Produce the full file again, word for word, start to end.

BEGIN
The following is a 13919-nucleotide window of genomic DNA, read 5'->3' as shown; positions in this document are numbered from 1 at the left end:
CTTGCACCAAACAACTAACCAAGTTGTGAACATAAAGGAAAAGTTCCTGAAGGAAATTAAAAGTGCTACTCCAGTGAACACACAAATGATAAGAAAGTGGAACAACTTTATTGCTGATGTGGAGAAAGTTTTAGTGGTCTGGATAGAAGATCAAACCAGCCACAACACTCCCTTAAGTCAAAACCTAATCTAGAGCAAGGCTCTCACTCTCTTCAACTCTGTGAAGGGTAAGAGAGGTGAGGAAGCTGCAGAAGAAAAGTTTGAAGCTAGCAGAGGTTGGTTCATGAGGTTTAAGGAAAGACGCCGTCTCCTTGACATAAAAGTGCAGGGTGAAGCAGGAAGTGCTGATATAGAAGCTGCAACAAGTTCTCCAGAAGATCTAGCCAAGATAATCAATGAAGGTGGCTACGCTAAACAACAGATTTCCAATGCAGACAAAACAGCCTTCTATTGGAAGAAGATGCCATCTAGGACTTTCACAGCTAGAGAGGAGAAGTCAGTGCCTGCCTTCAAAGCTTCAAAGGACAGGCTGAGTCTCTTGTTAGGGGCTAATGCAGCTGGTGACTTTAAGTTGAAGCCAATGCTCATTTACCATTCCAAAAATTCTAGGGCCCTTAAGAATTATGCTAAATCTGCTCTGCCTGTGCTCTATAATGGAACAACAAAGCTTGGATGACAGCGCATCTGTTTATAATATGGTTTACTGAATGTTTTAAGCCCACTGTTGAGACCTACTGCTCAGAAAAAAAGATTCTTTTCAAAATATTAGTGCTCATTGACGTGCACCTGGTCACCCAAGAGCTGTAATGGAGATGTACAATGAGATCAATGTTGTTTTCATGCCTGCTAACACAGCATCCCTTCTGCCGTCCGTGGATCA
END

The following is a 13919-nucleotide window of genomic DNA, read 5'->3' as shown; positions in this document are numbered from 1 at the left end:
CTTGCACCAAACAACTAACCAAGTTGTGAACATAAAGGAAAAGTTCCTGAAGGAAATTAAAAGTGCTACTCCAGTGAACACACAAATGATAAGAAAGTGGAACAACTTTATTGCTGATGTGGAGAAAGTTTTAGTGGTCTGGATAGAAGATCAAACCAGCCACAACACTCCCTTAAGTCAAAACCTAATCTAGAGCAAGGCTCTCACTCTCTTCAACTCTGTGAAGGGTAAGAGAGGTGAGGAAGCTGCAGAAGAAAAGTTTGAAGCTAGCAGAGGTTGGTTCATGAGGTTTAAGGAAAGACGCCGTCTCCTTGACATAAAAGTGCAGGGTGAAGCAGGAAGTGCTGATATAGAAGCTGCAACAAGTTCTCCAGAAGATCTAGCCAAGATAATCAATGAAGGTGGCTACGCTAAACAACAGATTTCCAATGCAGACAAAACAGCCTTCTATTGGAAGAAGATGCCATCTAGGACTTTCACAGCTAGAGAGGAGAAGTCAGTGCCTGCCTTCAAAGCTTCAAAGGACAGGCTGAGTCTCTTGTTAGGGGCTAATGCAGCTGGTGACTTTAAGTTGAAGCCAATGCTCATTTACCATTCCAAAAATTCTAGGGCCCTTAAGAATTATGCTAAATCTGCTCTGCCTGTGCTCTATAATGGAACAACAAAGCTTGGATGACAGCGCATCTGTTTATAATATGGTTTACTGAATGTTTTAAGCCCACTGTTGAGACCTACTGCTCAGAAAAAAAGATTCTTTTCAAAATATTAGTGCTCATTGACGTGCACCTGGTCACCCAAGAGCTGTAATGGAGATGTACAATGAGATCAATGTTGTTTTCATGCCTGCTAACACAGCATCCCTTCTGCCGTCCGTGGATCA